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'Spending on public services is a sign of a civilised society: school funding threatens to join the shameful list of reduced services'

Fairer funding is a step in the right direction, but must be seen in the context of school funding as a whole and the government is failing on this right across the public services, writes the chair of Whole Education

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Fairer funding is a step in the right direction, but must be seen in the context of school funding as a whole and the government is failing on this right across the public services, writes the chair of Whole Education

It was in 1994 that the Association of School and College Leaders (ASCL, then the Secondary Heads Association – SHA) produced its first paper on a fair funding formula for schools.

It was already evident then that cementing school funding to historic levels in each locality was not only embedding inequality between different local authorities, but the cumulative effect of the unfairness meant that the resources gaps would grow year-on-year.

Even taking into account levels of deprivation and other factors, counties such as Lincolnshire, Leicestershire and South Gloucestershire, could afford fewer staff in schools, less equipment and poorer facilities than many city authorities, such as London, Birmingham and Manchester.

Like Sisyphus, ASCL and other representative bodies have worked with officials in the Department for Education (DfE) on the uphill task of devising a fair formula for almost all of the last 22 years, nearly reaching the summit several times before some combination of events meant that they had to start again.

The optimum time to change funding formula is when the quantum of funding is rising, so redistribution means that the winners gain but the losers gain less or stand still.

The best opportunity for funding reform was in 2003. The Labour government was increasing school funding in real terms, but so many changes were introduced simultaneously – increases in teacher salaries and national insurance contributions, a new formula for teachers’ pensions, and a change in the local authority funding formula – that some schools had a big cut in their budget.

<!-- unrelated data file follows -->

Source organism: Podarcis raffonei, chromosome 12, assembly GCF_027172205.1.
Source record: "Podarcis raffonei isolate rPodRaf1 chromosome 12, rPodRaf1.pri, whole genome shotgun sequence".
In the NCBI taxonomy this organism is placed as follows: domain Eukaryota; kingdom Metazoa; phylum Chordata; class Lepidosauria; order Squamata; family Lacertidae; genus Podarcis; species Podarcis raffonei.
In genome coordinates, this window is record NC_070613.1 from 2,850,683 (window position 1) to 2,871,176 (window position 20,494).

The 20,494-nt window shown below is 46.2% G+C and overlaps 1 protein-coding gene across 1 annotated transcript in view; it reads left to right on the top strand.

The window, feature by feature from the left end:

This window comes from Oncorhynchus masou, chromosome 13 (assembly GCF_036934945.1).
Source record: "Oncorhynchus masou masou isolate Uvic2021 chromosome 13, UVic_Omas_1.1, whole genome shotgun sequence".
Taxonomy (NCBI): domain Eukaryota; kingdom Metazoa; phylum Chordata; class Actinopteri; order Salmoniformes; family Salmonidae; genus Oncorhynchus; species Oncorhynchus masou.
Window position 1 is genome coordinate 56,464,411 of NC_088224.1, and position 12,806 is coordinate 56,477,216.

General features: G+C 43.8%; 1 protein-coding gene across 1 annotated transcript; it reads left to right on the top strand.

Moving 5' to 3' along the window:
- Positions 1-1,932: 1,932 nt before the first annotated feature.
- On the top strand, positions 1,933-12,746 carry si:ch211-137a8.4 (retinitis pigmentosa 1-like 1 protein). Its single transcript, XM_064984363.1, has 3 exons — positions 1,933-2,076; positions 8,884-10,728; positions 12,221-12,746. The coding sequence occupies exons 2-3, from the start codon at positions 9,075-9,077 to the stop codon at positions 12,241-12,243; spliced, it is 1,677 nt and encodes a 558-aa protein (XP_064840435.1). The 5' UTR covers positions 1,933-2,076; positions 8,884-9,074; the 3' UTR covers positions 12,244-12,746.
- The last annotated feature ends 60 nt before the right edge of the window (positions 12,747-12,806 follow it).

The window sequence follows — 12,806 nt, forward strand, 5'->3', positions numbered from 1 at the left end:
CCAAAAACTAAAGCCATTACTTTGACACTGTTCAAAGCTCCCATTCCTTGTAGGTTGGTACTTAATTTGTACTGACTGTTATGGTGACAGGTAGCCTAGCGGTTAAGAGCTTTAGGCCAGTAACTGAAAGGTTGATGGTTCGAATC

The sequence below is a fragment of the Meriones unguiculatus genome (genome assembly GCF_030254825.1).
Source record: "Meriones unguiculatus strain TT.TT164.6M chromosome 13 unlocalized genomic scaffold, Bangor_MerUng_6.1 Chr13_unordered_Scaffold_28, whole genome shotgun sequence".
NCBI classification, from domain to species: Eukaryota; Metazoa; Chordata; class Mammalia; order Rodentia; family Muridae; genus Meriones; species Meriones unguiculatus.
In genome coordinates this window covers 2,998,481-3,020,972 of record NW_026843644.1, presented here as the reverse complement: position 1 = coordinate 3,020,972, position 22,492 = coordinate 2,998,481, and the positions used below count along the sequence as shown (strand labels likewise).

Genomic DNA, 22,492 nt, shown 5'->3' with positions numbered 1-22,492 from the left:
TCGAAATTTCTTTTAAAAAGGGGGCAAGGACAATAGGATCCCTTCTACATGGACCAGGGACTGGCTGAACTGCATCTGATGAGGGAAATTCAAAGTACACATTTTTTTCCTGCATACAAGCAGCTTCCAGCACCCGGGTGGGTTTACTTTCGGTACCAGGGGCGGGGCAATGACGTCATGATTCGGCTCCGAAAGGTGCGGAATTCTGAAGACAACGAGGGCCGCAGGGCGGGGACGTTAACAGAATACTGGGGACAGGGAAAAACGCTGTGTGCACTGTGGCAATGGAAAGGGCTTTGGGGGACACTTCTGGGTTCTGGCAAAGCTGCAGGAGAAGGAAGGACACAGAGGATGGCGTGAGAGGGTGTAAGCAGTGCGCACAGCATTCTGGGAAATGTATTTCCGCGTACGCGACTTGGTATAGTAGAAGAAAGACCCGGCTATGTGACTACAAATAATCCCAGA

DfE officials had not examined the effect of all the changes at school level and were caught by surprise, as was the secretary of state, Charles Clarke, at the SHA annual conference that year.

Discussions on a fair funding formula were put on hold and the situation was stabilised with a minimum funding guarantee for all schools, a necessary decision at the time, but based on inequitable historic funding levels.

I recall a meeting with a Conservative education minister in the late 1990s, when the SHA delegation’s plea for fair funding reform was met with an admission of unfairness – and blank refusal to budge: "If we change the funding formula, there will be winners and losers. The winners will keep quiet and the losers will shout loudly, so politically we shall be damaged," he said.

So, full marks to the present government for going ahead with a new funding model, in which there will be winners and losers, in the current national financial climate. And high marks, too, for holding to the manifesto promise to retain the pupil premium.

But nul points for failure to recognise that the more important issue is the quantum of funding for schools at a time when their financial obligations are growing, with losses of 8 per cent cutting a huge hole in the provision at many schools.